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These airwaves are "beachfront" because the laws of physics make them very useful, both to send signals and to penetrate walls, allowing signals to be received inside buildings.
Sadly, we know all too well the problems of public safety communications and interoperability. They plagued rescue attempts at Columbine High School in 1999, as well as after the September 11 terrorist attacks in 2001, Hurricane Katrina in 2005 and, most recently, at Virginia Tech this year. Despite the significant money, plans and efforts directed at this problem, we have to acknowledge that sufficient progress has not been made, and step back and ask why.
Examining the state of nationwide public safety communications today, it is clear that the way in which public safety communications networks are financed lies at the root of the public safety interoperability problem. Local, state and federal agencies fund and build out their own communications networks. The budgets for these systems vary dramatically. This leads to completely different technology choices. The result is the "balkanized" public safety networks we have today.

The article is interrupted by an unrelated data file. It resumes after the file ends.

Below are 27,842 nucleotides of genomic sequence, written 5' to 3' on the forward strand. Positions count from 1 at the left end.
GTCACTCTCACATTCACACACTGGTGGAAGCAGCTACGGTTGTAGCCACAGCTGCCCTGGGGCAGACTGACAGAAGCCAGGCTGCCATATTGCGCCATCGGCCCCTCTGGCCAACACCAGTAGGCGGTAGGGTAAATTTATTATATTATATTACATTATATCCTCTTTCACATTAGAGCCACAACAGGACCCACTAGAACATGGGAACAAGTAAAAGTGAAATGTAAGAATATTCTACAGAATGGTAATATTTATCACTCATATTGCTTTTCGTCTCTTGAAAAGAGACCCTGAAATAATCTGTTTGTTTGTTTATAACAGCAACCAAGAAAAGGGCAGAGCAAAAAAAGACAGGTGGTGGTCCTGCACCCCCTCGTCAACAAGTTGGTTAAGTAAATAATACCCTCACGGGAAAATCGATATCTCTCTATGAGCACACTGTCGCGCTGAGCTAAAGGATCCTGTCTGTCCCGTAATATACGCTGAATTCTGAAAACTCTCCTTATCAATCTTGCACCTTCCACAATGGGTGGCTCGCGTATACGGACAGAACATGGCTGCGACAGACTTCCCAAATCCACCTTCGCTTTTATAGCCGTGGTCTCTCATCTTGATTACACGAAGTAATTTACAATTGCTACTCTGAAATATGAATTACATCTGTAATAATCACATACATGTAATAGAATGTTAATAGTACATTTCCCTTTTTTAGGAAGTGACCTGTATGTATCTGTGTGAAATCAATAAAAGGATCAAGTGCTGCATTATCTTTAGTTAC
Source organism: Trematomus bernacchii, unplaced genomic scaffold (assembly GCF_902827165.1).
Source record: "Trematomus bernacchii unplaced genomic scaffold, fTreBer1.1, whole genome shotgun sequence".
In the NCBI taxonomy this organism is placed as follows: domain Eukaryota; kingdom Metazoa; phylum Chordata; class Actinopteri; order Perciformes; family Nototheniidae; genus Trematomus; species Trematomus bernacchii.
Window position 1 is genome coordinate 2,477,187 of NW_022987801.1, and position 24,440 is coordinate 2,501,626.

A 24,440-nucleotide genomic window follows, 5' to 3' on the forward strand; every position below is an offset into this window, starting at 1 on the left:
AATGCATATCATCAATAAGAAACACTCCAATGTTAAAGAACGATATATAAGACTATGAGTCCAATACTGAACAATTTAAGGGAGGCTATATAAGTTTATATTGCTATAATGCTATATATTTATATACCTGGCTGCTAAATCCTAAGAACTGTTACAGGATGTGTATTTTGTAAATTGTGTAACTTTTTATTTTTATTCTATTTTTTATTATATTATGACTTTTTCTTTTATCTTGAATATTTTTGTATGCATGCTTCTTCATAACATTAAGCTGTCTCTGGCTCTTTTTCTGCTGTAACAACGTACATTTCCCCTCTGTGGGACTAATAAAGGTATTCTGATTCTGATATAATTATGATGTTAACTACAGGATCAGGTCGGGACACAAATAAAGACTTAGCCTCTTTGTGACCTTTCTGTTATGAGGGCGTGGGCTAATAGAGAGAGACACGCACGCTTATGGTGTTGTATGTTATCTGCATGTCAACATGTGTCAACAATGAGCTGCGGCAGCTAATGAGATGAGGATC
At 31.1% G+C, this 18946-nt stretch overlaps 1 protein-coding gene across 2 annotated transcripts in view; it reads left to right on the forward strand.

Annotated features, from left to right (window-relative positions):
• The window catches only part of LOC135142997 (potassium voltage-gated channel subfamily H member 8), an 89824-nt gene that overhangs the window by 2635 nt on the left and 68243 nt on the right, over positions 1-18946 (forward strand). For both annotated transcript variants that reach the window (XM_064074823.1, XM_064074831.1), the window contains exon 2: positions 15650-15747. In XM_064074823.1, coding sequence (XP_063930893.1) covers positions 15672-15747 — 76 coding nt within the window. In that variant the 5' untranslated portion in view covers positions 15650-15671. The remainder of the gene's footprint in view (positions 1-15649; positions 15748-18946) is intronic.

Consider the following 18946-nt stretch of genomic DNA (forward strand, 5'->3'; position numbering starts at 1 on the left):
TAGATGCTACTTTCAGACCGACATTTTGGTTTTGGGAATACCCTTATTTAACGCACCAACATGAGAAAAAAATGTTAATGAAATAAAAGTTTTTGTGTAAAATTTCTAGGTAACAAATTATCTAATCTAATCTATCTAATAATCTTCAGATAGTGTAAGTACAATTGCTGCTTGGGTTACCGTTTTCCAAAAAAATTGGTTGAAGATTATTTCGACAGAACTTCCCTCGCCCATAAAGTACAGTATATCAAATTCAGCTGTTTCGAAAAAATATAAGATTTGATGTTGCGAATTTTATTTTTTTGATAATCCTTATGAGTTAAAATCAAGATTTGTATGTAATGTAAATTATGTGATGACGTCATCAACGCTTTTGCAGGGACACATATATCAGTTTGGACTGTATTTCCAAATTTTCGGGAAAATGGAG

What is needed is a nationwide public safety network that supports interoperability. In the past, this has not been technically feasible because each network could only be built to support a single technology. Advances in wireless technology have made it possible to run a single network that supports multiple standards, enabling the creation of a single network that supports multiple radios that are otherwise incompatible today.
However, building a new nationwide interoperable network would be a significant burden on the U.S. Treasury, which is why I support the proposal by Frontline Wireless in which my company, Cambridge, Mass.-based Vanu, is a partner. Frontline's proposal would ensure that whoever wins part of this spectrum would provide free build-out for public safety users of a national, IP-based network for interoperability and provide access to adjacent commercial spectrum when needed during emergencies.
The network would allow public safety users--as well as commercial counterparts--to use any equipment they select, fostering availability of broadband tools that are innovative and competitively priced. Vanu shares Frontline's vision for interoperability, improving rural coverage and enabling open networks.
This is the last beachfront spectrum that is likely to become available in our lifetime. I commend U.S. Rep. Edward Markey (D-Mass.) for taking the important step of hosting a hearing on the future of wireless, including the competing uses for the 700MHz spectrum.
Too often, rights to use spectrum are monopolized by a small number of large companies, which slows innovation and hurts both public safety and consumers. Let's ensure that part of the price of acquiring this spectrum involves solving our most pressing public safety communications problems.
Vanu Bose is the CEO of Vanu and a partner in Frontline Wireless. His company is the developer of the first FCC-certified software radio.